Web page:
Dr. Susan Gauch
Class Time: Mon, Wed, Fri 11:30-12:20
Office: JBHT 504
Hours: Mon 2:00-3:00, Wed 2:00-3:00, Fri 10:00-11:00
Web Page: http://www.csce.uark.edu/~sgauch/
Dr. John Gauch
Class Time: Tue, Thu 11:00-12:20
Office: JBHT 518
Hours: Tue 9:00-10:00, Thu 9:00-11:00
Web Page: http://www.csce.uark.edu/~jgauch/
Name: Matthew Moccaro
Office: 434 JBHT
Labs: Tue 12:30, Wed 9:30, Thu 12:30
Hours: Tue 2:30-4:00, Thu 2:30-4:00
Name: Zac Kindle
Office: 434 JBHT
Labs: Mon 3:30, Fri 9:30, Fri 3:30
Hours: Wed 3:00-4:30, Fri 1:30-3:00
Name: Stephen Ashmore
Office: 434 JBHT
Labs: Mon 1:30, Wed 1:30, Wed 3:30
Hours: Mon 10:00-11:30, Wed 10:00-11:30
Name: Jacob Hendricks
Office: 434 JBHT
Labs: Mon 9:30
Hours: Tue 1:00-2:00, Thu 1:00-2:00
Introductory course for students majoring in computer science or computer engineering. Software development process:
problem specification, program design, implementation, testing and documentation. Programming topics:
data representation, conditional and iterative statements, functions, arrays and records. Using C++ in a UNIX environment.
Prerequisite: MATH 2554 (Calculus I).
Starting Out with C++ Brief: From Control Structures through Objects, 7th edition. Tony Gaddis, 2012. Published by Addison Wesley.
Students are also required to purchase Turning Point clickers, which will be used for in-class quizzes.
The goal of this class is to develop fundamental
computer-based problem solving skills in the following areas:
The pedagogical approach will be focused on solving problems using
existing software modules (e.g., class libraries) and new modules when
necessary. The syntax and semantics of programming language constructs will
be introduced as needed in this context. Biweekly programming assignments
and their associated reports will be added to each student's programming portfolio.
Labs will reinforce concepts taught in the lecture and also introduce students to the
Linux operating system.
Final grades in this class will be determined by a weighted average
of lab grades, programming project grades, quizzes, and exam scores. We will use
the following scale to assign final grades:
Students must pass BOTH the homework portion of the class (labs and projects)
AND the exam portion (midterms and final) with a grade of D or better in order
to pass this course. Hence, an overall average greater than 60% may still result in
a failure in some cases. The grade will be calculated as follows:
There will be short, in-class quizzes frequently throughout the semester.
Turning Point clickers will be used to collect quiz responses, so students
must buy/rent clickers for this semester and bring them to every class.
There will be weekly laboratory assignments.
Grades for the labs will be based on completeness, correctness, and effort.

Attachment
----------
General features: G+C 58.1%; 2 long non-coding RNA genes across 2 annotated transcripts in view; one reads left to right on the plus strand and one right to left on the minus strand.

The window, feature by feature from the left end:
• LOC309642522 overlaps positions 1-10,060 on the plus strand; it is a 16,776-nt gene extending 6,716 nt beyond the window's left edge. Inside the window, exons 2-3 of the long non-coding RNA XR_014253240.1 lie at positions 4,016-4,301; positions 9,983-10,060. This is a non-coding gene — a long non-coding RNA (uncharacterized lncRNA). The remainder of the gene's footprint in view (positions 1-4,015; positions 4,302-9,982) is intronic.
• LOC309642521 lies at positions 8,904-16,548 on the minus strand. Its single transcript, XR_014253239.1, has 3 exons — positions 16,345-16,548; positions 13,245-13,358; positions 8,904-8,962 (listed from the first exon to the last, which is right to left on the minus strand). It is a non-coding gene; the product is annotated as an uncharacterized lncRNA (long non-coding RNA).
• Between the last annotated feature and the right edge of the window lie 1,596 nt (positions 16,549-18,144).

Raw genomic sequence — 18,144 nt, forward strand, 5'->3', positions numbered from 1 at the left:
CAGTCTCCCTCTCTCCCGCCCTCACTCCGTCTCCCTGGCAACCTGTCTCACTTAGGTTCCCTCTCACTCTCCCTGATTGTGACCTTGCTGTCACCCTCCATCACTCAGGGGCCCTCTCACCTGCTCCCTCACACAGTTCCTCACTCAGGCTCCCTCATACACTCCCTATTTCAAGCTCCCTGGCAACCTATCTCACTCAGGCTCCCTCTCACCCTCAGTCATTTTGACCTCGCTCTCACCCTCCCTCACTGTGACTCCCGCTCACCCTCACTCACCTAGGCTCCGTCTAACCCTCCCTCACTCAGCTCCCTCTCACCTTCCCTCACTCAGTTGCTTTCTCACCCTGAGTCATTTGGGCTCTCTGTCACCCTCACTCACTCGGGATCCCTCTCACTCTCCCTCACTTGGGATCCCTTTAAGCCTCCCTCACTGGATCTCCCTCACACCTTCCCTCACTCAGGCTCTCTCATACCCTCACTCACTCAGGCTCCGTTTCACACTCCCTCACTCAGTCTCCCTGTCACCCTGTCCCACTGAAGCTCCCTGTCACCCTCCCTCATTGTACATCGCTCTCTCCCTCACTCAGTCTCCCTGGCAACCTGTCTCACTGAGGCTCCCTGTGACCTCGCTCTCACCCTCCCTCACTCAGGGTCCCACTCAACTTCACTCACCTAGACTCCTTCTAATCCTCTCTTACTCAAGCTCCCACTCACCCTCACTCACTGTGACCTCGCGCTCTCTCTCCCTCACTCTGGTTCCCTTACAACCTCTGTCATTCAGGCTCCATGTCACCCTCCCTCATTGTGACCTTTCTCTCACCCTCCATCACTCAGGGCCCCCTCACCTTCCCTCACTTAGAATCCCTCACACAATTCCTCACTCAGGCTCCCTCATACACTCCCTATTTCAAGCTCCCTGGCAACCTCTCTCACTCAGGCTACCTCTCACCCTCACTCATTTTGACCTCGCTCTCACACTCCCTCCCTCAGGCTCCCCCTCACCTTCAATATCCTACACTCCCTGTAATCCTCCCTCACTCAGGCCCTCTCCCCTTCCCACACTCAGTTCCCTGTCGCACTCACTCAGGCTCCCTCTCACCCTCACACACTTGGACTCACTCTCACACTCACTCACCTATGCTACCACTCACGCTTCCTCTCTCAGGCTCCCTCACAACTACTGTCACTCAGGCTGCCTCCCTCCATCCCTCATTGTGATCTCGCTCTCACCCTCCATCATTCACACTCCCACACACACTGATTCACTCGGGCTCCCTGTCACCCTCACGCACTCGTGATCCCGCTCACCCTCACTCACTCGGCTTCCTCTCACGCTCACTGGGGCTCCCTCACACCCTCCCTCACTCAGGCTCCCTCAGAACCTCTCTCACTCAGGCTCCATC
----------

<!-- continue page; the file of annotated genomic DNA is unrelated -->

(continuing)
Although lab materials are available on the web and can be submitted
electronically, students are required to attend labs and demonstrate
their work to the TA during the lab to get credit for the lab.
There also will be 6-8 relatively large programming projects that
will integrate material taught in the course. The project requirements
and due dates will be posted on the class website.
The programming projects will be graded according to the following scale:
Programming projects must be submitted electronically by midnight of
the due date specified in the project description. Projects which are
submitted after the due date lose 10% per day for up to 3 days late.
Projects more than 3 days late will not be accepted and will receive
a grade of ZERO. Weekends count as 1 day. Partial credit will be given
for programs which compile but which are not complete. Starting early on
programming projects is strongly encouraged.
There will be two exams in this class. One midterm exam and a
comprehensive final exam. All exams will be closed book, but each student
will be allowed to bring in a single 8.5 by 11 sheet of notes.
Calculators will not be needed or allowed. Make up exams will only be
allowed under exceptional circumstances (e.g., a note from your doctor).
Violations of the policies above will be reported to the Provost's office
and may result in a ZERO on the exam or project, an F in the class, or
suspension from the university, depending on the severity of the violation.
If any member of the class has a documented disability and needs special
accommodations, the instructor will work with the student to provide reasonable
accommodation to ensure the student a fair opportunity to perform in this class.
Please advise the instructor of the disability and the desired accommodations
within the first week of the semester.
If the university is officially closed, class will not be held. When the
university is open, you are expected to make a reasonable effort to attend class,
but not if you do not feel that you can get to campus safely. Assignment due
dates will be postponed in case of inclement weather.